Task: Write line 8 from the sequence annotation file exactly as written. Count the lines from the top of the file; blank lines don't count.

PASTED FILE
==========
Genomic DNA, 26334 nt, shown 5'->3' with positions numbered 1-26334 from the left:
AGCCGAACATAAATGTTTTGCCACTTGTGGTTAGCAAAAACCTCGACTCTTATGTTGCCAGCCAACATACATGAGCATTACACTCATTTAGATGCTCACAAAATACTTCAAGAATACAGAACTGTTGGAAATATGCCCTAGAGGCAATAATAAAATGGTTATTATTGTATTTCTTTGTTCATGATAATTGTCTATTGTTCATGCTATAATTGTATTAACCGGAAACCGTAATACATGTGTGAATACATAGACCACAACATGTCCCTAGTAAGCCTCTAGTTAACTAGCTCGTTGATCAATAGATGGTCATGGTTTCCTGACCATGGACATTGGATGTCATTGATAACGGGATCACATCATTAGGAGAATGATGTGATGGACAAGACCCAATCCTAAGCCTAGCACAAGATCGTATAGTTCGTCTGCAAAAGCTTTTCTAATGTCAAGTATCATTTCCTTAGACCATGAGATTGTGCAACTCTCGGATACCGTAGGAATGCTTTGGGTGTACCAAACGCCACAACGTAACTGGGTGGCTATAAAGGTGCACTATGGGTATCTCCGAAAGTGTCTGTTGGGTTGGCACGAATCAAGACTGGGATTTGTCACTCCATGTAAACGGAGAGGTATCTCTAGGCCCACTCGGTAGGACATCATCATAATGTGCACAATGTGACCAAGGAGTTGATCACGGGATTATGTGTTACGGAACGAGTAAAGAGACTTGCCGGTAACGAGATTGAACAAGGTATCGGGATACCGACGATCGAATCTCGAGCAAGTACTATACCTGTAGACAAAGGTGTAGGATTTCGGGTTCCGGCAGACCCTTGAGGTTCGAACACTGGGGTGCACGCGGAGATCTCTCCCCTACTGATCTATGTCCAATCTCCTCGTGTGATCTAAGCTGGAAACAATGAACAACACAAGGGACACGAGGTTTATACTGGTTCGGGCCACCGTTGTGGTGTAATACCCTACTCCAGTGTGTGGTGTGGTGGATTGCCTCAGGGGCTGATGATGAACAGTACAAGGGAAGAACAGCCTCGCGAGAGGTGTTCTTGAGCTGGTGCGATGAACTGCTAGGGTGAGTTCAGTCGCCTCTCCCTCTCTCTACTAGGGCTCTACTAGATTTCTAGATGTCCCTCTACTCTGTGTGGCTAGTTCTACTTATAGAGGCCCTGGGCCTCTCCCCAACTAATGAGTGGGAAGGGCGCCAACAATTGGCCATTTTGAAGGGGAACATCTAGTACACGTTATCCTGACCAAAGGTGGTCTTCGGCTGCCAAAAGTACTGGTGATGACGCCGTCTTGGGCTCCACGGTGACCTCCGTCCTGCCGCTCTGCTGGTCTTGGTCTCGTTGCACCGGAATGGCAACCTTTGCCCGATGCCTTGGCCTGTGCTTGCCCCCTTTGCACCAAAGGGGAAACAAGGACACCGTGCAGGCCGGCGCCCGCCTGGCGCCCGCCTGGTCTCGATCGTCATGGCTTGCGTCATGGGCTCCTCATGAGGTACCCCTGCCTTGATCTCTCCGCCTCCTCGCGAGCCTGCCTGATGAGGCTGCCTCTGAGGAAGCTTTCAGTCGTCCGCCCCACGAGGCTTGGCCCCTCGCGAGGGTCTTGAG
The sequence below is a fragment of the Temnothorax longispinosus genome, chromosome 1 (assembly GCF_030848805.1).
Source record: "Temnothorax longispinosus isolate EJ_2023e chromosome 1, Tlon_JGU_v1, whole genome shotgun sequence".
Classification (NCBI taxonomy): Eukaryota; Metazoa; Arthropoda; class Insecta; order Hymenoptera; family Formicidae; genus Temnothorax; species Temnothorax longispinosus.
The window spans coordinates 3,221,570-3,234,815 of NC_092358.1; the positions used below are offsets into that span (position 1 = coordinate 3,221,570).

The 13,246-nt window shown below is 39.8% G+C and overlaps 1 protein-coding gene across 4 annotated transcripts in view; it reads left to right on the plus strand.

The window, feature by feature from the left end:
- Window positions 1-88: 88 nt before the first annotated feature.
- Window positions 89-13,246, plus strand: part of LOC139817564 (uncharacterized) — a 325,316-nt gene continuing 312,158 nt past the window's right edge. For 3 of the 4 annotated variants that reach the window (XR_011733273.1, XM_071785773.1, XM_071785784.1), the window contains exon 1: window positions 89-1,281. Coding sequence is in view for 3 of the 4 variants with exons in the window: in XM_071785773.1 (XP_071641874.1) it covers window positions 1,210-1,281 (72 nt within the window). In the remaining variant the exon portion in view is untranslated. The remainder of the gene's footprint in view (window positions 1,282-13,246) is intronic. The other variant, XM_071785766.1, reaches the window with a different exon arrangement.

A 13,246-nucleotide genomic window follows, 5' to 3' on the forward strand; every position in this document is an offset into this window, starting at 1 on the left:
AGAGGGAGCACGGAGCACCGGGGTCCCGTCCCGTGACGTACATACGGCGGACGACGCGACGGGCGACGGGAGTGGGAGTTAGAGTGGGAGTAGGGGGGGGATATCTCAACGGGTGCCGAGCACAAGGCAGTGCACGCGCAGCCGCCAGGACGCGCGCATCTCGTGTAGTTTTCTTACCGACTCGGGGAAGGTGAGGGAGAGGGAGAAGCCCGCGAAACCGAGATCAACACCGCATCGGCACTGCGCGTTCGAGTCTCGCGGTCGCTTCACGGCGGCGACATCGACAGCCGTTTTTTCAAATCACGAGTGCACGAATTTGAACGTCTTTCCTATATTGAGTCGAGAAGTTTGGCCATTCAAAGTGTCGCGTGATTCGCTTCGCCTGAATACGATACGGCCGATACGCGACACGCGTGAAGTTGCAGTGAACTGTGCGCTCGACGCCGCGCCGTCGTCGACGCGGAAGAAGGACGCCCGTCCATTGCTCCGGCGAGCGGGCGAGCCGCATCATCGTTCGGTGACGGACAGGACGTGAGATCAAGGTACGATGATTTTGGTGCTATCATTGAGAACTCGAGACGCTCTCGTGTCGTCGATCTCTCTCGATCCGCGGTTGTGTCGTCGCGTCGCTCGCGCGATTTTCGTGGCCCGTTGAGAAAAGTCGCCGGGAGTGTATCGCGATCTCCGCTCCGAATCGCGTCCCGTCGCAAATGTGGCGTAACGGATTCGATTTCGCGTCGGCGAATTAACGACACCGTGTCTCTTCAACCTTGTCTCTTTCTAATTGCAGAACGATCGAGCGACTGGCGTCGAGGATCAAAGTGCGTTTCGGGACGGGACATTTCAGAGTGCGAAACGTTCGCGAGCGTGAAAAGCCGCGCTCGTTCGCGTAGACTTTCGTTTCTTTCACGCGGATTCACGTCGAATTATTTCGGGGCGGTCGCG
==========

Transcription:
The window, feature by feature from the left end: